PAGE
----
January, 2011 Roundtable Report


By Eric Carlisle


Metro Vancouver Regional District is commencing the planning process for a joint Capilano and Seymour Water Use Plan.In its overview of the WUP process, Metro Vancouver said, “In recent years, Metro Vancouver staff has been working with the Ministry of Environment, the Department of Fisheries and Oceans, Living Rivers, First Nations and others in laying the groundwork to undertake a joint Water Use Plan for the Capilano and Seymour Watersheds.The joint Water Use Plan process will help ensure the continued reliable delivery of clean, safe drinking water and consider the following issues in the Capilano and Seymour watersheds:

Water releases from the reservoirs to the downstream rivers for fish and wildlife;

A process for involving First Nations in plan development;

Reduce mortality of fish smolts migrating out of the Capilano Reservoir;

Adapting to climate change and protecting the environment;

Generation of power from water that would otherwise spill from the Capilano Reservoir;

Generation of power that would otherwise spill from the Seymour Reservoir;


Generation of power (energy recovery) on the pipeline between the Seymour Dam and the Seymour Filtration Plant.”


Metro Vancouver has formed a Consultative Committee of almost 20 members which will meet about 10 times over the next year.The CC will identify and explore water use alternatives and collaboratively develop recommendations for consideration by Metro Vancouver as they prepare a draft WUP for the Capilano and Seymour systems.“Fish people” on the CC include: Corino Salomi (DFO), Greg Wilson (Ministry of Natural Resources), Eric Carlisle (BC Federation of Drift Fishers), Poul Bech (Steelhead Society of British Columbia), and Brian Smith (Seymour Salmonid Society).Recently, I sent SEHAB members a short report on the January 19 initial meeting of the CC.Minutes from these meetings will be available on the Metro Vancouver website.I will forward the exact web address once it has been announced.During this WUP process, it will be interesting to see what Metro Vancouver will put on the table and whether or not they will modify their operating procedures if, say, the CC recommends increasing summer minimum flows.Nevertheless, I feel the CC provides an opportunity for development of a WUP which will provide a better balance between the needs of fish and the requirements of the water supply system.


During the past two summers, both fishery managers and people interested in Fraser system sockeye have had two major surprises--the extremely low return (a fraction of the predicted 10 million) in 2009 and the large return (34 million) in 2010.While SEHAB members usually do not work with sockeye, everyone should be concerned about the sockeye situation and what it reveals about ocean survivals, DFO management practices, stock assessment (or lack of), etc.In both 2009 and 2010, Simon Fraser University hosted think tanks and public meetings about Fraser sockeye, and background papers and information about these meetings can be found at http://www.sfu.ca/cstudies/science/salmon/php.Due to the Cohen Commission (which is investigating the low sockeye return in 2009), DFO staff have not been allowed to participate in these think tanks or meetings.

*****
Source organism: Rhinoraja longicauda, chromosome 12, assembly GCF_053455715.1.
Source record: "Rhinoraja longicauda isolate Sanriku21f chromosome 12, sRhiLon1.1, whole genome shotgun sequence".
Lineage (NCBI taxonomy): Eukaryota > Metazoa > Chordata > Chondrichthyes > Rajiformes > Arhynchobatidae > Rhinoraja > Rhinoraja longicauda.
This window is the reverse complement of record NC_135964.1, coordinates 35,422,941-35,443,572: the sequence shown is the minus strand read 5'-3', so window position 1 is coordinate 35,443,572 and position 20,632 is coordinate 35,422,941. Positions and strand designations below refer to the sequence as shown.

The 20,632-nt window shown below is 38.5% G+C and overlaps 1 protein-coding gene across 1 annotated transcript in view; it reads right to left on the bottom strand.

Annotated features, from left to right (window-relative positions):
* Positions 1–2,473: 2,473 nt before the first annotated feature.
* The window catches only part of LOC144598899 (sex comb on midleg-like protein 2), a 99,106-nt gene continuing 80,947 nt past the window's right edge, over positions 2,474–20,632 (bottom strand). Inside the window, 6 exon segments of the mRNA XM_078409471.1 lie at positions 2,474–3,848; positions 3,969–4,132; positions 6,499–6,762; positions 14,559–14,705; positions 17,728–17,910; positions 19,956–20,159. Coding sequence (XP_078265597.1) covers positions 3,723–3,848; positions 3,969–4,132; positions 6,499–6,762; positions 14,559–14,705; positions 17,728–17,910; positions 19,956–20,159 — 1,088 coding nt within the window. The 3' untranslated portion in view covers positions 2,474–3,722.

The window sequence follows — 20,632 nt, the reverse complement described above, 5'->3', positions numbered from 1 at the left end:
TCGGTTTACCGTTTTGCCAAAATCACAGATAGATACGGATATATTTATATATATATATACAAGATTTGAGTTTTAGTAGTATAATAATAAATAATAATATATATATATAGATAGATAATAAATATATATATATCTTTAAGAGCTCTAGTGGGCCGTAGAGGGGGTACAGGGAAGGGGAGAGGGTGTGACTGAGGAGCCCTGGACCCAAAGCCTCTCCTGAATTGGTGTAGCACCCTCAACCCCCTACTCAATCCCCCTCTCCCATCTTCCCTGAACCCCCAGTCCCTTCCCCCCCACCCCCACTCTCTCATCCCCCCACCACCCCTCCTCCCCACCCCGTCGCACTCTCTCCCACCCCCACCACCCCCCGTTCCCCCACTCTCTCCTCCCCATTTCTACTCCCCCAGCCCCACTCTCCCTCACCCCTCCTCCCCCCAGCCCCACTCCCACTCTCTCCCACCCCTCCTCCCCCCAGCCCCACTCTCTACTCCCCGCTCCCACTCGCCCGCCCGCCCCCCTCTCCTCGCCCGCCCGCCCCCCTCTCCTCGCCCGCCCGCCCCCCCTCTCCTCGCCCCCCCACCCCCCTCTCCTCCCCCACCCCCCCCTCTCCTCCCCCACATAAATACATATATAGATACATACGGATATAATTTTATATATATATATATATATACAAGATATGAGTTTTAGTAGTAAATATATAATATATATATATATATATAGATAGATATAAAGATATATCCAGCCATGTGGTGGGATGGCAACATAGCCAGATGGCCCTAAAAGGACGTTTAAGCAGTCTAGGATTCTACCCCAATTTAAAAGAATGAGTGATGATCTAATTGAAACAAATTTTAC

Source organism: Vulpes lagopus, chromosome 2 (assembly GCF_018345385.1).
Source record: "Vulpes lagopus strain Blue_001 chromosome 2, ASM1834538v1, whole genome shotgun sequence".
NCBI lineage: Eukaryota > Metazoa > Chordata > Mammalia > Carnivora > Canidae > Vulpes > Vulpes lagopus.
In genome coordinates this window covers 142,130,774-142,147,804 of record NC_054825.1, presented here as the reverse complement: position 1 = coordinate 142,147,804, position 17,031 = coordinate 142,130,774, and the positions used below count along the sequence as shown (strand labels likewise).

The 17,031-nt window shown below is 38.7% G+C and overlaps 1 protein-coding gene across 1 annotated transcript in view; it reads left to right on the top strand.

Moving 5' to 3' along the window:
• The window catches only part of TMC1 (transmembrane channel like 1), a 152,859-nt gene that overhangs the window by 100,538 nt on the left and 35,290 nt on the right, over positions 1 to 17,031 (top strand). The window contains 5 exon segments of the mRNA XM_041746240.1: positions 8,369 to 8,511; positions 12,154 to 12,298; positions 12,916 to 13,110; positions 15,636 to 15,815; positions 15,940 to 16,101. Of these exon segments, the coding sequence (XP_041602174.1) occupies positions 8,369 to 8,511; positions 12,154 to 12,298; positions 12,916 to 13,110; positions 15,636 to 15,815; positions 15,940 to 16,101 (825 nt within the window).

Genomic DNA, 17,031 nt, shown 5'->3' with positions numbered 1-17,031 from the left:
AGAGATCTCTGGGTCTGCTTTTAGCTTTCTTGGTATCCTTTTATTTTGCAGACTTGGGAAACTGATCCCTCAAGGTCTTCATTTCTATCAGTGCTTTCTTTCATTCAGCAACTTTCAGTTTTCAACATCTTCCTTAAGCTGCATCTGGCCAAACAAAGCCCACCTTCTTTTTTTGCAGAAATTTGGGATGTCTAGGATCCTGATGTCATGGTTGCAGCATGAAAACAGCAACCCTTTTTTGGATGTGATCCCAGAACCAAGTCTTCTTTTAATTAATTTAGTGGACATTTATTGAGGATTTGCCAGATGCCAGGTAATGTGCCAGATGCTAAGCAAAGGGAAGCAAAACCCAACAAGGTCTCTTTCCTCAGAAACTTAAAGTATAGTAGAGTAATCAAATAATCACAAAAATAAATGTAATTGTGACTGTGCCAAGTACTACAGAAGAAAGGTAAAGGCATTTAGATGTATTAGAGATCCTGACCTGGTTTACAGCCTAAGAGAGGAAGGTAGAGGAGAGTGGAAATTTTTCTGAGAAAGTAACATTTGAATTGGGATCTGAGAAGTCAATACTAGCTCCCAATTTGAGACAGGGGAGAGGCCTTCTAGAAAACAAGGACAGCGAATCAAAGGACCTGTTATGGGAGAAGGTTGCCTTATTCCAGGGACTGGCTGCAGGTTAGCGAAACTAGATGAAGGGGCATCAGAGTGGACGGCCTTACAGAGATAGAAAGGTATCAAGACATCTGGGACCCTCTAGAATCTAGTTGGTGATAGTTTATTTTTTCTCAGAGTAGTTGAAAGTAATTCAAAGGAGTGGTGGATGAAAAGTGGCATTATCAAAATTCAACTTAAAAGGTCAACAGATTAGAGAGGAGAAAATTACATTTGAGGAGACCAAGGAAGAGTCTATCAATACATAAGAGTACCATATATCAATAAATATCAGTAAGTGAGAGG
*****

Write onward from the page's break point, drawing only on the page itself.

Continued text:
Declining chum salmon returns to south coast rivers are a concern to both fishery managers and to people interested in salmon.While the low chum return to the Chilliwack-Vedder may, in part, be explained by a major flood in November, 2006, (this flood resulted in major changes to the riverbed throughout the watershed), the probable culprit for most rivers and for spawning channels, which are not subject to floods, is low ocean survival.To a large degree, the low eagle count earlier this month on the Squamish system can be explained by the low chum returns--many eagles have gone elsewhere looking for their winter food supply.


Generally, coho returns to local rivers have improved over the lows experienced in 2008.Seymour had an above average return of about 3,400 (average is 2,000) and Capilano had over 13,000 swim-ups to the hatchery.10,000 of the Capilano coho adults were trucked to the upper watershed above Capilano Lake for natural spawning.Significant numbers of unmarked (also called wild, but these fish are the result of natural spawning by hatchery adults) returned to Capilano Hatchery, indicating the success of the trapping and transport of downstream migrating coho smolts.Capilano Hatchery staff hold all unmarked coho adults, which have been through the natural selection process since the eggs were laid by their parents three years earlier, for use as brood stock.